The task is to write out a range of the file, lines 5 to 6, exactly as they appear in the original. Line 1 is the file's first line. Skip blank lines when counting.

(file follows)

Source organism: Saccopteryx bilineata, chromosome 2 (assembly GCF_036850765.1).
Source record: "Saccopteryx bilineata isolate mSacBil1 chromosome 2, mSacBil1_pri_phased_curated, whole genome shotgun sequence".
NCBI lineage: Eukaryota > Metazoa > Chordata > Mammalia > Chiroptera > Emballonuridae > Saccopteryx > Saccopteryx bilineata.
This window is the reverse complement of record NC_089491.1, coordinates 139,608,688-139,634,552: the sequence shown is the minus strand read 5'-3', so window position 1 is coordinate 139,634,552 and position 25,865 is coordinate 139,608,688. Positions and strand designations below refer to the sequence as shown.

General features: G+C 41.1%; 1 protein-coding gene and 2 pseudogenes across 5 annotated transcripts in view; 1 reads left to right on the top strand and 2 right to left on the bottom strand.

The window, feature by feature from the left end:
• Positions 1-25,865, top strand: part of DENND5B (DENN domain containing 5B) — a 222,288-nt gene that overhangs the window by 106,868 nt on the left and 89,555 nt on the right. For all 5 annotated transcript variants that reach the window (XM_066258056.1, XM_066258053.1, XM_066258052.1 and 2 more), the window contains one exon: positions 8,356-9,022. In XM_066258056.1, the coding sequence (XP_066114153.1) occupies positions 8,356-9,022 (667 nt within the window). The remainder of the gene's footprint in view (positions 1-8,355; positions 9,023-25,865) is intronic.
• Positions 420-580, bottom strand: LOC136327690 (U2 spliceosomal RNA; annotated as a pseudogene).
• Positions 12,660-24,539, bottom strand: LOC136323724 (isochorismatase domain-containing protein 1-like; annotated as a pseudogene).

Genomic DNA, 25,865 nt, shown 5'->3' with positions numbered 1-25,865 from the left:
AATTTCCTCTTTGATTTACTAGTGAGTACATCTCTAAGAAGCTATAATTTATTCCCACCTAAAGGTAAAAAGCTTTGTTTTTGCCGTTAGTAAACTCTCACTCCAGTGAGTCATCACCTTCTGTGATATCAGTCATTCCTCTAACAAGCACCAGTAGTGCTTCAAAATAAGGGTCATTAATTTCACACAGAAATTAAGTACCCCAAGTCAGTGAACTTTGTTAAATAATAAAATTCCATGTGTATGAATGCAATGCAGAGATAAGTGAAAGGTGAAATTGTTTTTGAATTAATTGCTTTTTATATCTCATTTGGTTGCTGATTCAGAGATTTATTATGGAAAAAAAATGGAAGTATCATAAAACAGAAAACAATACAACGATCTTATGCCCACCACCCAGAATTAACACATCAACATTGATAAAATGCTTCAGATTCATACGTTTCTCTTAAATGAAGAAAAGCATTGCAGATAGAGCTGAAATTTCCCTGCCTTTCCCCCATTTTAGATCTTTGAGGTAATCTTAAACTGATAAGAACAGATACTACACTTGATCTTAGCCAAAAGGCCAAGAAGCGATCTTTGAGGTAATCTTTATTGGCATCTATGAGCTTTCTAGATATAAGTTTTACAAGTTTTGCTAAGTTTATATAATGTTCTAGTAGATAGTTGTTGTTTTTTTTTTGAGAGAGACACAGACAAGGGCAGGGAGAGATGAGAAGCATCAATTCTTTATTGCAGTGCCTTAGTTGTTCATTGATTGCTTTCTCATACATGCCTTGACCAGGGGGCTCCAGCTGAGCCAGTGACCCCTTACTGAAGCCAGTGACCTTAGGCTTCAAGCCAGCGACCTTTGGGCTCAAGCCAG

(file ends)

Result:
General features: G+C 41.1%; 1 protein-coding gene and 2 pseudogenes across 5 annotated transcripts in view; 1 reads left to right on the top strand and 2 right to left on the bottom strand.

The window, feature by feature from the left end: